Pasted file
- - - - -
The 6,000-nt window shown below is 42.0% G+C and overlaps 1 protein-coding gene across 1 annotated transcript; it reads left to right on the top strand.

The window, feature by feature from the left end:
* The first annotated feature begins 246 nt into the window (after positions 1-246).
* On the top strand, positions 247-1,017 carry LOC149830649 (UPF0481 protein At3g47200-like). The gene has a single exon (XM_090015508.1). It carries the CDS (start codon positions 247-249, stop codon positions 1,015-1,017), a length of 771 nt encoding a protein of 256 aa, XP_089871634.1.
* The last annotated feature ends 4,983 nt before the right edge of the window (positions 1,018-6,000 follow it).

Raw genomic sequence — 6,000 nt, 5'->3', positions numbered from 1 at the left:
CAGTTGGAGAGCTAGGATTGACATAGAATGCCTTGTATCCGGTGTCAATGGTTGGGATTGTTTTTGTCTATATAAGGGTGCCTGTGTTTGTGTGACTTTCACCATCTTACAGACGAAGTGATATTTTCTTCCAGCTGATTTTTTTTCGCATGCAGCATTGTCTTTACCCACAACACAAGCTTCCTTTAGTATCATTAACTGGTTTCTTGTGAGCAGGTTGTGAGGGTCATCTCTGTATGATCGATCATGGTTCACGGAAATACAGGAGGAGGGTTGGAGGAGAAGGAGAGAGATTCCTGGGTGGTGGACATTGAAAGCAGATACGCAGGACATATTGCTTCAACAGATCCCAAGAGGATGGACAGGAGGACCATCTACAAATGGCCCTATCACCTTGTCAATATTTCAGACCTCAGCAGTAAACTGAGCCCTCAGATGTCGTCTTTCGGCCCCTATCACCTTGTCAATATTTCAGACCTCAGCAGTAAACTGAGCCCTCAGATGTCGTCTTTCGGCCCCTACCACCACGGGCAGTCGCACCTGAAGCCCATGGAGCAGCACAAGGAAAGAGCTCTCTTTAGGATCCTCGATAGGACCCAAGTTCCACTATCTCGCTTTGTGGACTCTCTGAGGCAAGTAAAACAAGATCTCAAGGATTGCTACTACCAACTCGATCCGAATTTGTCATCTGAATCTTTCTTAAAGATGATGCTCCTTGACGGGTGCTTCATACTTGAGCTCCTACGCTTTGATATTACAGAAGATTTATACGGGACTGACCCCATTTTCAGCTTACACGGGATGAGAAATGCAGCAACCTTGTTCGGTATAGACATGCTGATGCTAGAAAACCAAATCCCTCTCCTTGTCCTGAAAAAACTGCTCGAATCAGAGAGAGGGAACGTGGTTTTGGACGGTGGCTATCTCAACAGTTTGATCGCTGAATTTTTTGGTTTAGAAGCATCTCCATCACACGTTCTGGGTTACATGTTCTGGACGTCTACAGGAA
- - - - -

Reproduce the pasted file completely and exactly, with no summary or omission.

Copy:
The 6,000-nt window shown below is 42.0% G+C and overlaps 1 protein-coding gene across 1 annotated transcript; it reads left to right on the top strand.

The window, feature by feature from the left end:
* The first annotated feature begins 246 nt into the window (after positions 1-246).
* On the top strand, positions 247-1,017 carry LOC149830649 (UPF0481 protein At3g47200-like). The gene has a single exon (XM_090015508.1). It carries the CDS (start codon positions 247-249, stop codon positions 1,015-1,017), a length of 771 nt encoding a protein of 256 aa, XP_089871634.1.
* The last annotated feature ends 4,983 nt before the right edge of the window (positions 1,018-6,000 follow it).

Raw genomic sequence — 6,000 nt, 5'->3', positions numbered from 1 at the left:
CAGTTGGAGAGCTAGGATTGACATAGAATGCCTTGTATCCGGTGTCAATGGTTGGGATTGTTTTTGTCTATATAAGGGTGCCTGTGTTTGTGTGACTTTCACCATCTTACAGACGAAGTGATATTTTCTTCCAGCTGATTTTTTTTCGCATGCAGCATTGTCTTTACCCACAACACAAGCTTCCTTTAGTATCATTAACTGGTTTCTTGTGAGCAGGTTGTGAGGGTCATCTCTGTATGATCGATCATGGTTCACGGAAATACAGGAGGAGGGTTGGAGGAGAAGGAGAGAGATTCCTGGGTGGTGGACATTGAAAGCAGATACGCAGGACATATTGCTTCAACAGATCCCAAGAGGATGGACAGGAGGACCATCTACAAATGGCCCTATCACCTTGTCAATATTTCAGACCTCAGCAGTAAACTGAGCCCTCAGATGTCGTCTTTCGGCCCCTATCACCTTGTCAATATTTCAGACCTCAGCAGTAAACTGAGCCCTCAGATGTCGTCTTTCGGCCCCTACCACCACGGGCAGTCGCACCTGAAGCCCATGGAGCAGCACAAGGAAAGAGCTCTCTTTAGGATCCTCGATAGGACCCAAGTTCCACTATCTCGCTTTGTGGACTCTCTGAGGCAAGTAAAACAAGATCTCAAGGATTGCTACTACCAACTCGATCCGAATTTGTCATCTGAATCTTTCTTAAAGATGATGCTCCTTGACGGGTGCTTCATACTTGAGCTCCTACGCTTTGATATTACAGAAGATTTATACGGGACTGACCCCATTTTCAGCTTACACGGGATGAGAAATGCAGCAACCTTGTTCGGTATAGACATGCTGATGCTAGAAAACCAAATCCCTCTCCTTGTCCTGAAAAAACTGCTCGAATCAGAGAGAGGGAACGTGGTTTTGGACGGTGGCTATCTCAACAGTTTGATCGCTGAATTTTTTGGTTTAGAAGCATCTCCATCACACGTTCTGGGTTACATGTTCTGGACGTCTACAGGAA